Old South Military Antiques

Tredegar Foundry Cannon
Item #: OS-6814








This beautiful cannon is marked "JRA / TF” (Joseph Reid Anderson/Tredegar Foundry) is dated 1858, Registry No. 24, Rim base #994, weighing 1,485 lbs., inspected "BH” (Benjamin Huger). The 24-pounder flank howitzer was made from the late 1840’s through the Civil War by several manufacturers. Tredegar made only 25 of these rare guns and all were delivered in 1858. This example being the next to last they made. The inspector, Benjamin Huger, went on to be a Confederate General. The cannon was made in and for Virginia before being used by the Confederacy. It was captured during the War Between the States and taken to Washington. Later it was given to the Soldiers and Sailors Monumental Association of Lycoming County, PA. The Monumental Association placed a wonderful bronze plaque on the gun’s breech.

Confederate used howitzers in the 24-pdr caliber of both bronze and iron, produced by Confederate foundries as well as Federal types acquired from arsenals in the south at the start of the war or captured on the battlefield.

Returns and dispatches from the early war period indicate the Confederates made use of the 24-pdr Howitzers throughout the Confederacy, but more specific to this
Virginia gun; a report from Major George Randolph indicated that the Virginia Armory at Richmond, Virginia provided four 24-pdr howitzers on field carriages to support the defenses outside Williamsburg, Virginia (OR, Series I, Vol. 4, Serial 4, p. 638). Though it cannot be proven, the likelihood that this was one of those four guns is high.

The Confederates continued to use the big 24-pdrs up to the end of the war. Several 24-pdr howitzers remained in the lines around Richmond and Petersburg, and particularly in the James River forts up to the end of operations in that sector (OR, Series I, Vol. 46, Serial 96, p. 1198). This gun may have served here also.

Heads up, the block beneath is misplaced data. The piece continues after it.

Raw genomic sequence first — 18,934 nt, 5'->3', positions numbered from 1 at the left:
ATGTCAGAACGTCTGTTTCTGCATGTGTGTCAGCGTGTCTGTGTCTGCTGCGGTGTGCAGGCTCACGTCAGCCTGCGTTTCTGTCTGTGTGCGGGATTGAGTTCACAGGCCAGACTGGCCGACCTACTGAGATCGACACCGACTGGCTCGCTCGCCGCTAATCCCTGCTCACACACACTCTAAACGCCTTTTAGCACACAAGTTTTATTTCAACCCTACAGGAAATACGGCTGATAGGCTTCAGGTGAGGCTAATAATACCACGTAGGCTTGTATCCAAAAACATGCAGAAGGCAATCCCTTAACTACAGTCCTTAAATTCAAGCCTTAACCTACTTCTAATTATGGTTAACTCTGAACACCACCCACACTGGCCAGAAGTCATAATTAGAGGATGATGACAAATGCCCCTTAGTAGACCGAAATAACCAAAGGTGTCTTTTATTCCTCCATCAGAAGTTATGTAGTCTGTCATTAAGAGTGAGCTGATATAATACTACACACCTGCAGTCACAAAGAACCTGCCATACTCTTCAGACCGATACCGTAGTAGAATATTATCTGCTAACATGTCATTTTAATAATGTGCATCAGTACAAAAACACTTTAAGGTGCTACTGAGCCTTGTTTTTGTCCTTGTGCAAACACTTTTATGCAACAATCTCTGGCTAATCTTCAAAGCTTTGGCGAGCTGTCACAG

The famous CS artilleryman Porter Alexander, said the 24-pounder howitzer was his favorite gun, when he described the employment of a 24-pdr Field Howitzer in Moody’s Madison (La.) Battery at Fredericksburg in his book, Fighting for the Confederacy:

…we discovered that quite a little body of the enemy were lying down in a shallow depression about 400 yards from another of Moody’s 24pr. howitzers, which were my favorite guns. (Emphasis mine) Partly to make the enemy unhappy, & partly to show my companions how effective the gun was, I carefully aimed & fired four shrapnel (each of which contained 175 musket balls) so as to burst each one about 15 feet above the ground & about as many yards in front of the little hollow. While we would not see into it, the bullets & fragment would probe it easily. From the very first shot, we saw, at the far end, men helping three wounded to get out to the rear, but our infantry sharpshooters opened on them & ran them back. The next day, Baldwin & Johnston visited the spot together to study the effects, & told me they found 13 dead which they were sure from the fresh wounds & blood were killed by those four shrapnel. (p. 182)

Moody’s Battery, in particular, used the 24-pdrs for much of the war, likely Model 1841 24-pdr Field Howitzers. The Battery used two 24-pd howitzers along with two 3-inch Ordnance Rifles at Antietam to good effect. The same battery brought four of the heavy howitzers to Gettysburg. (Emphasis mine)

The cannon is mounted on a new Paulson Brothers, powder coated aluminum carriage. These aluminum carriages were developed for the park service so that the guns and carriages could remain exposed to the elements indefinity without damage to the carriage. The quality is so good that even standing right next to the gun one cannot tell that he carriage is not wooden without tapping it with a metal object.

This will be delivered anywhere in the lower 48 states without charge.

Price $85,000.00 USD